Boris takes a punt on huge gambling reform despite promise of no major new initiatives

Minister for Tech and the Digital Economy Damian Collins has given the green light for the Gambling Commission, an unelected quango, to start consulting on introducing intrusive credit checks for people who want to make even a small bet. The move had been one of the so-called “nanny state” policy areas Tory MPs had objected to with Mr Johnson’s government and a change of direction has been debated in the leadership election between Rishi Sunak and Liz Truss.

The plans for gambling had also been linked with other nanny state reforms which included a ban in the future on buy one, get one free (BOGOF) food deals.

A senior Conservative linked to one of the leadership campaigns told “This without doubt breaks the pledge not to have any major new initiatives before a new Prime Minister is in place.”

While the issue had been the policy of Mr Johnson’s government there is pressure that the next Tory leader will ditch them along with some other initiatives around restricting people’s freedom to choose.

Foreign Secretary and leadership frontrunner Liz Truss has already signalled to supporters that she is against many of the nanny state plans.

But Mr Collins has insisted that the consultation cannot wait to begin until a new leader is in place on September 5 pointing out that the plans have been in place since 2020.

In a letter, dated July 29 seen by, he confirmed that he has asked the Gambling Commission to undertake an affordability consultation, able to set limits on punters, oversee credit checks and control the spending of millions of Britons.

Collins said: “It is my view that further progress in this area should not be delayed until the new administration is in place.

“DCMS and the Commission have worked closely together on the question of how financial checks could be implemented effectively and proportionately. As well as agreement on proposed thresholds for carrying out the checks.”

However, he also tried to provide reassurance that no new policy would be introduced until a new leader and Prime Minister is in place.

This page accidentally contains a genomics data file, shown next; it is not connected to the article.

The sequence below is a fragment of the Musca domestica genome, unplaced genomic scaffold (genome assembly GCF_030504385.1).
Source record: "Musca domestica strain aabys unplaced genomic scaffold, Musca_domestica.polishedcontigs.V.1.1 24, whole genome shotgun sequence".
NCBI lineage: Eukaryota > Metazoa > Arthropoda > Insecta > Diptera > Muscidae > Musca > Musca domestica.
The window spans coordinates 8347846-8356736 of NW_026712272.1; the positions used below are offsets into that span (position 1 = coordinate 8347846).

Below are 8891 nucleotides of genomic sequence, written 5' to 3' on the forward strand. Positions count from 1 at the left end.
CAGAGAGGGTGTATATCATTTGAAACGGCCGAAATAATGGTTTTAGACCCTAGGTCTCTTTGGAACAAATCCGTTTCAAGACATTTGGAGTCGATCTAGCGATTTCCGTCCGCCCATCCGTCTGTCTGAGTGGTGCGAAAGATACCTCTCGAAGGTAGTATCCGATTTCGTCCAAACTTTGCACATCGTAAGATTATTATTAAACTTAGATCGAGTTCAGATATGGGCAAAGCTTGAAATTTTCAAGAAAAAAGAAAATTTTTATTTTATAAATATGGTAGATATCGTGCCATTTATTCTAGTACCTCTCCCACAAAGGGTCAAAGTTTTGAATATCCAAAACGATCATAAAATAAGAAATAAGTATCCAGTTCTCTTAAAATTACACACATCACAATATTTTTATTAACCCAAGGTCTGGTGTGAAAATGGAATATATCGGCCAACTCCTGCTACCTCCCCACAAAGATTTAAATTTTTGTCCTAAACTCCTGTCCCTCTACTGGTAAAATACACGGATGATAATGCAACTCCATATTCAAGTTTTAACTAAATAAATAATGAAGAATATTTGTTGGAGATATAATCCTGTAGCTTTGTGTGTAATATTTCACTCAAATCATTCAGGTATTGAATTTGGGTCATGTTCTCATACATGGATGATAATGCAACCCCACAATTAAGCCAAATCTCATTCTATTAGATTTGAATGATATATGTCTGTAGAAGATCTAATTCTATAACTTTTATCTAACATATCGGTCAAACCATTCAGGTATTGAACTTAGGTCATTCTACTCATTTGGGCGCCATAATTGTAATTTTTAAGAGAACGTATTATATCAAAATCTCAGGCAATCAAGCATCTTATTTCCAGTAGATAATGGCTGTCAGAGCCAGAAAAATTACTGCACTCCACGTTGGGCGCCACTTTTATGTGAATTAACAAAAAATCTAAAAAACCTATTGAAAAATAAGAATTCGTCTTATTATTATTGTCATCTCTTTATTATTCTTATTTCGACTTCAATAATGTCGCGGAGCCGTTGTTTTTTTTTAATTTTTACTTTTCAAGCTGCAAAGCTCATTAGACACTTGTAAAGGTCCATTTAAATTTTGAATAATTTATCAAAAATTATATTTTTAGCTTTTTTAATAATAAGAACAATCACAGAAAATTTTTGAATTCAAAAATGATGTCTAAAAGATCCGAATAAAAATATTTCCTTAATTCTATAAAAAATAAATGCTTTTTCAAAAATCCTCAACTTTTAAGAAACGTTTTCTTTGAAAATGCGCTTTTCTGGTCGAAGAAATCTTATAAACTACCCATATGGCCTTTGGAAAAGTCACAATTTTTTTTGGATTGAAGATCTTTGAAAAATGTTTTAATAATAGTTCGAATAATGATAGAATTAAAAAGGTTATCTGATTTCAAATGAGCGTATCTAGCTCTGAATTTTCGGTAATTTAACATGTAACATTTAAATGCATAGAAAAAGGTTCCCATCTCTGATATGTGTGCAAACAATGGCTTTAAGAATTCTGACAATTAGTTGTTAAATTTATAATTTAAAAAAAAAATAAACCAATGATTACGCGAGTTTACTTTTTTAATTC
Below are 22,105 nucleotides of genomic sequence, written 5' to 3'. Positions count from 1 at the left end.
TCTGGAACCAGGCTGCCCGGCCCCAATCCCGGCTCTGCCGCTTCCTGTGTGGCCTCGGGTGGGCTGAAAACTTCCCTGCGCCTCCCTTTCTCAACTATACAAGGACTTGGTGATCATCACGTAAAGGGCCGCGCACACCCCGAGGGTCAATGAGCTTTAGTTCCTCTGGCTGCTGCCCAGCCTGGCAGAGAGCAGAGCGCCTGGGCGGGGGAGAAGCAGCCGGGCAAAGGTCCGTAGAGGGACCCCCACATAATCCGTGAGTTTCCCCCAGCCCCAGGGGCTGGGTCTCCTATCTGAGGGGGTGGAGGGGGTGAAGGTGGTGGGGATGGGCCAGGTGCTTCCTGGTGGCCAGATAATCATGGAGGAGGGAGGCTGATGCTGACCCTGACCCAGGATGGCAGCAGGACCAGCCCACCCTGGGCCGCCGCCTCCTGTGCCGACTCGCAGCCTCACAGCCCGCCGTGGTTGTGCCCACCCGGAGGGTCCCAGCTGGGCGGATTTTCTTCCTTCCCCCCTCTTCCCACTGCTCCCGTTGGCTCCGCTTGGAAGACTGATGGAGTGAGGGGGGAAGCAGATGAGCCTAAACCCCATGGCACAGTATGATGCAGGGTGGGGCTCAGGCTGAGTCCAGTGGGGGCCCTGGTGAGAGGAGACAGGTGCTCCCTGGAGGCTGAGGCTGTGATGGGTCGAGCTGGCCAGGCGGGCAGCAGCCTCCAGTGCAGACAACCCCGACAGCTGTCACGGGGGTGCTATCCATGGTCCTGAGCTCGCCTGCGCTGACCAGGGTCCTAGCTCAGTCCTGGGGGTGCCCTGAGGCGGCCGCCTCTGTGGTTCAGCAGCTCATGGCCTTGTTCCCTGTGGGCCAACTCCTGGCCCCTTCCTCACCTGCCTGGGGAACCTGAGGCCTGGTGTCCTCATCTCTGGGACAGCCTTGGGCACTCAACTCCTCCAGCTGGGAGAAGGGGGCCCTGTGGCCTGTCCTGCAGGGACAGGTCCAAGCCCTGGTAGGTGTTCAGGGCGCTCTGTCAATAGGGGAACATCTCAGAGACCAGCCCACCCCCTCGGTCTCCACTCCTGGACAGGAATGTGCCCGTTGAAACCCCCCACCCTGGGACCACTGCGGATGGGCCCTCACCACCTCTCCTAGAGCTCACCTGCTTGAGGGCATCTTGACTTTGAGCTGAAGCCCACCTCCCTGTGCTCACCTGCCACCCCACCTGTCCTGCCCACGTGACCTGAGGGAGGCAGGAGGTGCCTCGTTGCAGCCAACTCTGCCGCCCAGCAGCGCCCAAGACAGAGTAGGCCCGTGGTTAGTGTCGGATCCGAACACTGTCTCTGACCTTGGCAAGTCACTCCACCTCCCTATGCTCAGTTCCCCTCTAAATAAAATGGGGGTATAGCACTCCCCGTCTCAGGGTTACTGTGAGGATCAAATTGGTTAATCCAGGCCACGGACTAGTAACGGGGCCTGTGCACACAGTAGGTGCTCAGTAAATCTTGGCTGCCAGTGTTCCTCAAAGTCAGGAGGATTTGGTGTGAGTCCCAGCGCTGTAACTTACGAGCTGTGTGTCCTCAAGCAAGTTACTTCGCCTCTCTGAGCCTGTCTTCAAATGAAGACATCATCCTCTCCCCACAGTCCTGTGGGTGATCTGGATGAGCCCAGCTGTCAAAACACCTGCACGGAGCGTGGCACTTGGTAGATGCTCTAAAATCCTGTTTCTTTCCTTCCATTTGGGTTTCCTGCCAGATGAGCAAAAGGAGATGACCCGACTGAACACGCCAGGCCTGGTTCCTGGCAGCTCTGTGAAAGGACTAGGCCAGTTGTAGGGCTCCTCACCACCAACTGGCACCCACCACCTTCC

He said: “It has been decided that announcements of substantial new policy (such as the Gambling Act Review white paper), should be left for proper consideration by the incoming Prime Minister and their new administration. I recognise this delay and the resulting uncertainty will be a disappointment to the industry, but I want to reassure you that we remain committed to fulfilling our manifesto commitment and publishing a white paper once a new Prime Minister is in place. I also want to thank the Betting & Gaming Council and members for their engagement in recent months.”

READ MORE: Racing industry ‘in peril’ because of plans to control gambling market

According to the Gambling Commission, rates of problem gambling fell to just 0.2 percent in June – the lowest ever recorded.

One enraged Red Wall Conservative MP blasted: “At a time when problem gambling is at the lowest it has ever been, why are we empowering the blob to riffle through bank statements?

“An unelected quango has been given authority to decide what we can do. This is unprecedented.”

The former Labour MP, Michael Dugher, now at the Betting and Gaming Council, said: “’The latest problem gambling figures will come as a blow to anti-gambling prohibitionists who like to vastly overstate the issues to suit their efforts to treat gambling like tobacco, not like alcohol, but it also provides food for thought for new ministers considering a white paper this autumn.’’

One MP, supporting Liz Truss, said: “We have two years to win an election. What the latest figures show is the majority of the 20 million gamblers in the UK, gamble safely.

“Any changes to gambling should come into effect after the Gambling Act Review, which is overseen by politicians, not faceless bureaucrats.’

“We must pressure companies to always do more. But proportion is key. We cannot interfere in people’s lives, harming the treasury in the process.”

The consultation on affordability will cost the Treasury billions in lost revenue, according to insiders.

Leave a Reply

Your email address will not be published.